At first no one seemed to notice his arrival and for an irrational second he heeded the hope that maybe no one would during the course of the evening. But Narina Carvain from Bruma crushed that hope. With a huge smile that he assumed to be false plastered across her face she walked over to him and greeted him.

"Chancellor! I'm so glad to see you," she told him and leaned forward to greet him with kisses in the air, a gesture in which he participated none too eagerly.

"Well, it's nice to meet you, too, countess," he replied even though he didn't really mean it. He had never particularly liked her and she had always ignored him when the Emperor had still been alive, so he wasn't too fond of having a long chat with her.

"I just have to congratulate you on the way you have handled all this." He assumed she was referring to the Oblivion crisis. "Few would have managed as well as you have. I think I speak for all of us, when I say thank you." The chancellor seriously doubted that she really spoke for everyone here, considering the disapproving glance Regulus Terentius shot at him while deep in conversation with someone else and the whining of Marius Caro upon his arrival about how little the council cared about the local affairs of Cyrodiil. Still he didn't protest to her statement.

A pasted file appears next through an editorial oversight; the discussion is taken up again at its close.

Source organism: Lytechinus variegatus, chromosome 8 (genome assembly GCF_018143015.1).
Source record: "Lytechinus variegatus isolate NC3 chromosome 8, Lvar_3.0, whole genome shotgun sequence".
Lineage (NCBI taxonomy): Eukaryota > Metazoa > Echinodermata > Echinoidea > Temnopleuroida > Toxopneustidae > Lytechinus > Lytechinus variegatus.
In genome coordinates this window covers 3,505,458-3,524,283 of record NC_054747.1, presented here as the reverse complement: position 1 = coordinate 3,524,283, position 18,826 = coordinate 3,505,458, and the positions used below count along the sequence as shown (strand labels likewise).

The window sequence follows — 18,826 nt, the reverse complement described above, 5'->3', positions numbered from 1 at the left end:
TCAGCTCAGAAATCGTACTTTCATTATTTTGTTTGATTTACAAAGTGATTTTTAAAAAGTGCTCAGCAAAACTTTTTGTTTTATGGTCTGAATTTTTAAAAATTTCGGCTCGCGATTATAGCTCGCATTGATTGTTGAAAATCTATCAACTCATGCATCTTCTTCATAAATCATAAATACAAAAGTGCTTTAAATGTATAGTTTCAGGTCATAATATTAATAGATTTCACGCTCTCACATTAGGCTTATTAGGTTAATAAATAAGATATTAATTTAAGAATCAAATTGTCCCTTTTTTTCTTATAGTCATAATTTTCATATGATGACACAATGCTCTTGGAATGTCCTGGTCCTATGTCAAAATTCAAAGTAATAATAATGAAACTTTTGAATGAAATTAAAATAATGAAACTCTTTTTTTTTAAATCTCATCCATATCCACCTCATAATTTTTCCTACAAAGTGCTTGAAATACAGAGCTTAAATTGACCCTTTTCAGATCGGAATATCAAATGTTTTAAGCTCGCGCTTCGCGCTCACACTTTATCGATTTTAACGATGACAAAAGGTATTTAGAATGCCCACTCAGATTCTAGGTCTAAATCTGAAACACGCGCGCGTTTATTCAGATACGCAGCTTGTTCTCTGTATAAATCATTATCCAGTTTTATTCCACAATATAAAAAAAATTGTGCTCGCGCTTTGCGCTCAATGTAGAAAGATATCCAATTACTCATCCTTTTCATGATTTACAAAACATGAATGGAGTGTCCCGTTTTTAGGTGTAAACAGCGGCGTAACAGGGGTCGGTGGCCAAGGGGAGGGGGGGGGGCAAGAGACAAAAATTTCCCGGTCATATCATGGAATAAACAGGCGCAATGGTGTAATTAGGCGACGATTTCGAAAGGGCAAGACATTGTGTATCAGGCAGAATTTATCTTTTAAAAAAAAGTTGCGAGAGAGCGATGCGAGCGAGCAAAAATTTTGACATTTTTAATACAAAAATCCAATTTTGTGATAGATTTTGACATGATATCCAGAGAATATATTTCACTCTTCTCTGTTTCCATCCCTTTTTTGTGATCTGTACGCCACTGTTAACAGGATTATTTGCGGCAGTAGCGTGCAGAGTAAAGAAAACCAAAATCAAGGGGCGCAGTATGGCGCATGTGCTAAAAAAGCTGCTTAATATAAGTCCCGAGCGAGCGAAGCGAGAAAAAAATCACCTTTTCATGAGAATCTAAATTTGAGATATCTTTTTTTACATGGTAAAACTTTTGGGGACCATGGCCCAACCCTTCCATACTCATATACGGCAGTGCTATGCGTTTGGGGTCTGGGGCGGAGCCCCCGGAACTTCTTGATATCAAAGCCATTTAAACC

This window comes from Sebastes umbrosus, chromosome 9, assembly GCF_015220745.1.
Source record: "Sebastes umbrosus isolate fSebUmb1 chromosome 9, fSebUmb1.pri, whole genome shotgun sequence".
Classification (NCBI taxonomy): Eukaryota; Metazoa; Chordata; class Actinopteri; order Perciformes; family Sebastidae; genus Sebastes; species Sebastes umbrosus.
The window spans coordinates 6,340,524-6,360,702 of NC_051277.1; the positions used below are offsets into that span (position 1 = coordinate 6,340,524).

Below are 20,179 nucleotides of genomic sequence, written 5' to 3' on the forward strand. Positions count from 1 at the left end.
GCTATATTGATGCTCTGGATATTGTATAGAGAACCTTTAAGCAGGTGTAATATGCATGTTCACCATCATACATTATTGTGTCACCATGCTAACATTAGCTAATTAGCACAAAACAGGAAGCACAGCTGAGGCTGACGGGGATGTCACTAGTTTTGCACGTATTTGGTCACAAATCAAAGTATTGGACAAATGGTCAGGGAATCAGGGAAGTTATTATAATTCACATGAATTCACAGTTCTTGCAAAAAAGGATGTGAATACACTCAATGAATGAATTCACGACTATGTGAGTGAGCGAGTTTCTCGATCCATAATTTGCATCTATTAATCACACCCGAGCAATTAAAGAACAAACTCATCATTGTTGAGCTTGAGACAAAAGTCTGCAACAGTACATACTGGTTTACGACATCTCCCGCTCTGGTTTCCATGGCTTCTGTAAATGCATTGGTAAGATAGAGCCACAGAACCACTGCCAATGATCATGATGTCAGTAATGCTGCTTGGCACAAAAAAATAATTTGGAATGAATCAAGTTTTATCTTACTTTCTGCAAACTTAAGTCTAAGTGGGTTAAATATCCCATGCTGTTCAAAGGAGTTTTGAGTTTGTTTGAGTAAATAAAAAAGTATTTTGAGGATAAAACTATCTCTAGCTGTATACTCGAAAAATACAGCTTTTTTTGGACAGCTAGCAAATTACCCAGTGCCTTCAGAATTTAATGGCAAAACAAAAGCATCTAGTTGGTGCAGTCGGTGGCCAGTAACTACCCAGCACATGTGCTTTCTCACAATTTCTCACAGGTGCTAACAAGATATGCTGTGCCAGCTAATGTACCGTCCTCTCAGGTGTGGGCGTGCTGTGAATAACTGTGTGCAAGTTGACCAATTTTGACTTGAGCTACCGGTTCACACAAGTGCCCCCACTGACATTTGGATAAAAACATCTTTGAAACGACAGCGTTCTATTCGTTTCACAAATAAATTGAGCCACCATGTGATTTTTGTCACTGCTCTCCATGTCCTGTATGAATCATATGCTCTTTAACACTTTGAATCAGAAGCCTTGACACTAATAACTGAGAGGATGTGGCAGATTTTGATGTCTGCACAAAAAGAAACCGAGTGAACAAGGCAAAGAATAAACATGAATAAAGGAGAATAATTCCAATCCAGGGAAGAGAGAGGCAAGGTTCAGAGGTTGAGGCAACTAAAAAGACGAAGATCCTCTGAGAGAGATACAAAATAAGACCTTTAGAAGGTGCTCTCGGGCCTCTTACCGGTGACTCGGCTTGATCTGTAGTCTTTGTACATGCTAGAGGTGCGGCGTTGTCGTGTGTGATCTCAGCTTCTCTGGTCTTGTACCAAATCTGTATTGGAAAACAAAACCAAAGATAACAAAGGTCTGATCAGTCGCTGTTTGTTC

"Thank you for your kind words," he said and suddenly noticed that the Imperial woman was standing just a little too close to him for his liking. Not close enough to count as inappropriate, but close enough to make him feel uncomfortable. He suddenly remembered that the countess was not married.

"Well you really deserve them, chancellor," she said, still smiling widely and moving just a little closer, as if trying to show off her attributes, which in the chancellors opinion was not a good move, since Narina Carvain was far from an attractive woman. She was stocky built like most Imperials and didn't have a beautiful face. He eyebrows were far too thick.

But apparently that didn't stop her from trying. He looked around swiftly, eyeing all the counts, knowing he would have to face the eccentric ways of all of them in just one evening. Returning his gaze to the still present huge smile on Narina Carvain's lips, he knew that this was going to be a long evening.